Studies show that MMIT be more beneficial when it is

used in conjunction with traditional teaching methods to

help increase the learning of content material. The studies

are inconsistent in whether the use of MMIT provides

significant gains; however, most literature found, at

least, equal gains in the MMIT group and the traditional

learning (Stegeman & Zydney, 2010). Hoon et al., (2010)

found no significant learning difference for high achieving

students based on the use of multimedia instructional

strategies. However, there were significant differences for

low achieving students (Hoon et al., 2010). Carefully and

well – designed MMIT can deliver content to students in

ways that can increase their learning and improve the

learning of previously covered material. The MMIT should be

interactive, student – paced and engaging. The tool should

create a structured, student - centered, interactive

environment that allows for the development of critical

thinking and decision-making skills in a save educational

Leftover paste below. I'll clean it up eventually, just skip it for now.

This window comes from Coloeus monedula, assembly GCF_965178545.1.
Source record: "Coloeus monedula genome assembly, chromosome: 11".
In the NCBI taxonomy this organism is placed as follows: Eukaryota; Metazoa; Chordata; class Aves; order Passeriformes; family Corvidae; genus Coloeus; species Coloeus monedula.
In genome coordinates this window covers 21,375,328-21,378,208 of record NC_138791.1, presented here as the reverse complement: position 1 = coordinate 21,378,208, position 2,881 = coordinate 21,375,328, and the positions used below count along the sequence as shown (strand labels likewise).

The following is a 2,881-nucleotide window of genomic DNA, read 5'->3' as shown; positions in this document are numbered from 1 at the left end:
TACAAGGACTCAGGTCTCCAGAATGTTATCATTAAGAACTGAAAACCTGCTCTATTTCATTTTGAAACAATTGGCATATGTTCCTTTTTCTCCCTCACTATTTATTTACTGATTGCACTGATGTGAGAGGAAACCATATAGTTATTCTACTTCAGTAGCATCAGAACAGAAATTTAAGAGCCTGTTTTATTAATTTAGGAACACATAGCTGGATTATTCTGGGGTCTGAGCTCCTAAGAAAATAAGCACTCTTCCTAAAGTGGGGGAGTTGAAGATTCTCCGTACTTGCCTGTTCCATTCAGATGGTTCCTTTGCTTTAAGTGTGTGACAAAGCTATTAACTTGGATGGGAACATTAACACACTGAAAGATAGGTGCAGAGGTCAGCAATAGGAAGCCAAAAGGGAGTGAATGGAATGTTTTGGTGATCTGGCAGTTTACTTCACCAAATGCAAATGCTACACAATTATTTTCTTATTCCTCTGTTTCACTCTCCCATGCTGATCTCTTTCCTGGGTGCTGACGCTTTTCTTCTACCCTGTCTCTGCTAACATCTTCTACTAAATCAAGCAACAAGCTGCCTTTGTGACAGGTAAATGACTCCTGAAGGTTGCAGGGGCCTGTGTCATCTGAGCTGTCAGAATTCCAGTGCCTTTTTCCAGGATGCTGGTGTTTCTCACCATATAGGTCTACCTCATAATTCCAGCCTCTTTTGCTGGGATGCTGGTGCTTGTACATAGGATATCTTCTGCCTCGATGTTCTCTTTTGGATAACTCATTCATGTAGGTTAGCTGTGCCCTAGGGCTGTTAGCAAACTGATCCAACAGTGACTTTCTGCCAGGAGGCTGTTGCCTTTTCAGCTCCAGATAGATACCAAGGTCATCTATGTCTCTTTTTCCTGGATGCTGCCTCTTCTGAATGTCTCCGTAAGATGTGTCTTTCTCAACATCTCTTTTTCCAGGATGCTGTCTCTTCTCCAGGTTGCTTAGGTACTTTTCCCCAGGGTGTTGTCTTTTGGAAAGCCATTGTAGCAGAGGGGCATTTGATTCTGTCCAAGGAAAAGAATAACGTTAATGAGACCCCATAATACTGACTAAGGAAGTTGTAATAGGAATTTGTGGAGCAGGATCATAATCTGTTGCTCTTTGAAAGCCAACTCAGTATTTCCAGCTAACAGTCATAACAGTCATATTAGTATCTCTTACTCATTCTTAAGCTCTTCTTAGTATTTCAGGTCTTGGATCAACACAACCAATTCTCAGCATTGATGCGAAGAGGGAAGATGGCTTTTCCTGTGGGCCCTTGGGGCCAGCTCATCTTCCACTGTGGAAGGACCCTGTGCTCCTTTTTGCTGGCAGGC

environment. This allows students to have an increased


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ability to retain the material while allowing instructors

to cover the content at a deeper level (Stegeman & Zydney,

2010).

Rajendran et al., (2010) evaluated the utilization of

MMIT and virtual labs and found that students preferred the

MMIT and computer assisted tools over the use of

traditional teaching methods and textbooks. Results of the

study showed that 90% of the students recommended the use

of the MMIT and computer-based learning over the textbook.

The technology increased the students’ learning potential

by allowing them to complete active learning exercises on

their own instead of simply watching and/or listening. This

allowed the students to improve their knowledge and

learning and allowed the instructor to explain the concepts

more fully (Rajendra et al., 2010). Multimedia can add

multiple views of the content, adding richness and meaning

to the material, to increase students’ understanding of the

subject matter. Interactive promotes more engaging and

effective learning environments (Neo et al., 2011). There

are disagreements over the effectiveness and efficiency of

MMIT. Over the past several decades, supported by the idea

that increase student achievements have been made in

educational technology around the world, supported by the

idea that technology can help students to learn more


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effectively and efficiently and can also increase student

achievement. This theory has not been conclusively

supported by research (Lei, 2010). Some studies show that

the use of MMIT increases motivation, active learning,

experimental learning and student-centered learning that

can lead to a better learning. Active learning engages the